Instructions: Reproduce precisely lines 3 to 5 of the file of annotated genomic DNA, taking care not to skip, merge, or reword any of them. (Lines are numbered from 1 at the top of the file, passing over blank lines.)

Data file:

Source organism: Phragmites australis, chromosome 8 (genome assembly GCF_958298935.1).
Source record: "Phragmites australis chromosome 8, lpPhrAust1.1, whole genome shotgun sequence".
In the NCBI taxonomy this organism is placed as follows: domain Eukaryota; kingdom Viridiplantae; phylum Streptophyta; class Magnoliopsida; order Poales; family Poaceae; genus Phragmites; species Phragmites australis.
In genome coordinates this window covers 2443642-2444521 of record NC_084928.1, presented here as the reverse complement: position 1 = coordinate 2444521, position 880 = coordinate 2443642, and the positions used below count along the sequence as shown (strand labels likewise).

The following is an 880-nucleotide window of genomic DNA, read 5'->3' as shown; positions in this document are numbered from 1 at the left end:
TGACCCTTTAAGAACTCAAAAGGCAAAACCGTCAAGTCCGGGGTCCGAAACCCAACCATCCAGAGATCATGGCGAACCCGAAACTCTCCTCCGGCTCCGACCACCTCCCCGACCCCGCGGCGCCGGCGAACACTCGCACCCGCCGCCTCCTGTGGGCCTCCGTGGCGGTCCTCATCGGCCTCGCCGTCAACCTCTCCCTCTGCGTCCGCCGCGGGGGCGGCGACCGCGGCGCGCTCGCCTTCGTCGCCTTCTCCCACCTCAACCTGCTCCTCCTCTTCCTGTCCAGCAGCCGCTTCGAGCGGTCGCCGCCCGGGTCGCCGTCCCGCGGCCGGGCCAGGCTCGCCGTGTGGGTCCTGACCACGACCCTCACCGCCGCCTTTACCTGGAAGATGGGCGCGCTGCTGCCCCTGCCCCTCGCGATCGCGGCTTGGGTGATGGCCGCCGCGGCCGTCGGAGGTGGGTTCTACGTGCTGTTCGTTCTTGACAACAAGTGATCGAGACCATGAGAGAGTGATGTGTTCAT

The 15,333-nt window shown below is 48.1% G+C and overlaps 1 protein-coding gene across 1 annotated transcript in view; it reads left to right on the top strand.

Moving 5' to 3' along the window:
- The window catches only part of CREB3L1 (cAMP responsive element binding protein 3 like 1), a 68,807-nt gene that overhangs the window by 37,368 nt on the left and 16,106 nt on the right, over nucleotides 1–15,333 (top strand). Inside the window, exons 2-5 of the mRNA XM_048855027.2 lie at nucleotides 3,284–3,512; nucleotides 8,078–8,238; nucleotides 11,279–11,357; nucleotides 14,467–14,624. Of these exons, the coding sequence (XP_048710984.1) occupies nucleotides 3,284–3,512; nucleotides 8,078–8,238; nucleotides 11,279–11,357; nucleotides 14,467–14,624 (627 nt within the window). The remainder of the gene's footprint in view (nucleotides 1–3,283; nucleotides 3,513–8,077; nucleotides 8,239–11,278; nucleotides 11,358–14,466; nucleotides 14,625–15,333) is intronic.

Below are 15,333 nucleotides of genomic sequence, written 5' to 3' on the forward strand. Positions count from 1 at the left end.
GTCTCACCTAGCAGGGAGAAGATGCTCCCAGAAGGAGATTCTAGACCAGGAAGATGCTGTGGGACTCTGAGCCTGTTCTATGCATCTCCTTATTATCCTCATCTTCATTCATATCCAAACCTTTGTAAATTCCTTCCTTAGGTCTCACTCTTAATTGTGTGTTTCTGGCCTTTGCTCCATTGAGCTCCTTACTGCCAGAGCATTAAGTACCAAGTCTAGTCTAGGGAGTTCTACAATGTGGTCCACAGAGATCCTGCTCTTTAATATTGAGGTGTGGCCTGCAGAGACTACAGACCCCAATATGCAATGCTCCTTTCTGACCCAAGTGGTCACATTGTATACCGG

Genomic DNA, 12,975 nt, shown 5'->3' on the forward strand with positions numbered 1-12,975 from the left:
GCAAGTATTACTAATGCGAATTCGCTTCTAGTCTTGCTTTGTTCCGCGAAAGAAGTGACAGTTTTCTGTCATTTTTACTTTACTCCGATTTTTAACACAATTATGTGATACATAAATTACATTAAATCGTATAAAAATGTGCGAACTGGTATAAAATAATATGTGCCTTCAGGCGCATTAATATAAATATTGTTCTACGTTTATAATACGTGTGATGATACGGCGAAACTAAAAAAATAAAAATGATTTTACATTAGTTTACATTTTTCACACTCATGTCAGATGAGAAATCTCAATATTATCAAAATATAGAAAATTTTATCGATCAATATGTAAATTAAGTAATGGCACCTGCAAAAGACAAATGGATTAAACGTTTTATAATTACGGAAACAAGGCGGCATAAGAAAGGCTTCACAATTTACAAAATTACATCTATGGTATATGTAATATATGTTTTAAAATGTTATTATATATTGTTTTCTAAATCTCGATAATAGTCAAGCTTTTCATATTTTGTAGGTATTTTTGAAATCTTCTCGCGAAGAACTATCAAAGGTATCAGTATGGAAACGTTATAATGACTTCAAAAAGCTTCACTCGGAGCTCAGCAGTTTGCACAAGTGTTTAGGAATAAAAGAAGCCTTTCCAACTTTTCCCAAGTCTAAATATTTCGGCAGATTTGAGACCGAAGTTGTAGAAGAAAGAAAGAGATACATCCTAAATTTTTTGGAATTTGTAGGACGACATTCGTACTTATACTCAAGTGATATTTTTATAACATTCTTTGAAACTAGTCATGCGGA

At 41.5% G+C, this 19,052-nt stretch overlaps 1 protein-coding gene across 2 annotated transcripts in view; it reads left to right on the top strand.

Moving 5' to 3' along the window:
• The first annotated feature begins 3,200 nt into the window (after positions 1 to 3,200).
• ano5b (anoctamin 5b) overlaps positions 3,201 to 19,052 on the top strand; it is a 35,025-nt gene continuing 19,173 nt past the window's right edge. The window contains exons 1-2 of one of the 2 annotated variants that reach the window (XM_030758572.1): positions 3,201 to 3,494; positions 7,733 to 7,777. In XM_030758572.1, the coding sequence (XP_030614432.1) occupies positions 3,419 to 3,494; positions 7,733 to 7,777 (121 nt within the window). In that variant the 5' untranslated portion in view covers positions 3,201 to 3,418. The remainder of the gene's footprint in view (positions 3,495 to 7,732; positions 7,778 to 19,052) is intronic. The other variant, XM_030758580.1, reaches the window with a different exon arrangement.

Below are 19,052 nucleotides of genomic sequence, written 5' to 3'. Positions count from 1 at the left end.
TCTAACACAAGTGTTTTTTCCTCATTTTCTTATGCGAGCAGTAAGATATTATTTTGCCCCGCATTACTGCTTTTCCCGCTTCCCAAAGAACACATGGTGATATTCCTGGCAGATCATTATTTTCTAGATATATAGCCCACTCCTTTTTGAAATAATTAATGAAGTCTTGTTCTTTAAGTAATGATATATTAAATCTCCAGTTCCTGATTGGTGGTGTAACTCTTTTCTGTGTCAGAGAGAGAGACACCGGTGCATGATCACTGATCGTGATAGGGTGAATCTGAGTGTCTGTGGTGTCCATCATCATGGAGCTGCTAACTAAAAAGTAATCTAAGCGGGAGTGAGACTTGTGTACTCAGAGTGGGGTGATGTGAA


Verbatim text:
In the NCBI taxonomy this organism is placed as follows: domain Eukaryota; kingdom Viridiplantae; phylum Streptophyta; class Magnoliopsida; order Poales; family Poaceae; genus Phragmites; species Phragmites australis.
In genome coordinates this window covers 2443642-2444521 of record NC_084928.1, presented here as the reverse complement: position 1 = coordinate 2444521, position 880 = coordinate 2443642, and the positions used below count along the sequence as shown (strand labels likewise).

The following is an 880-nucleotide window of genomic DNA, read 5'->3' as shown; positions in this document are numbered from 1 at the left end: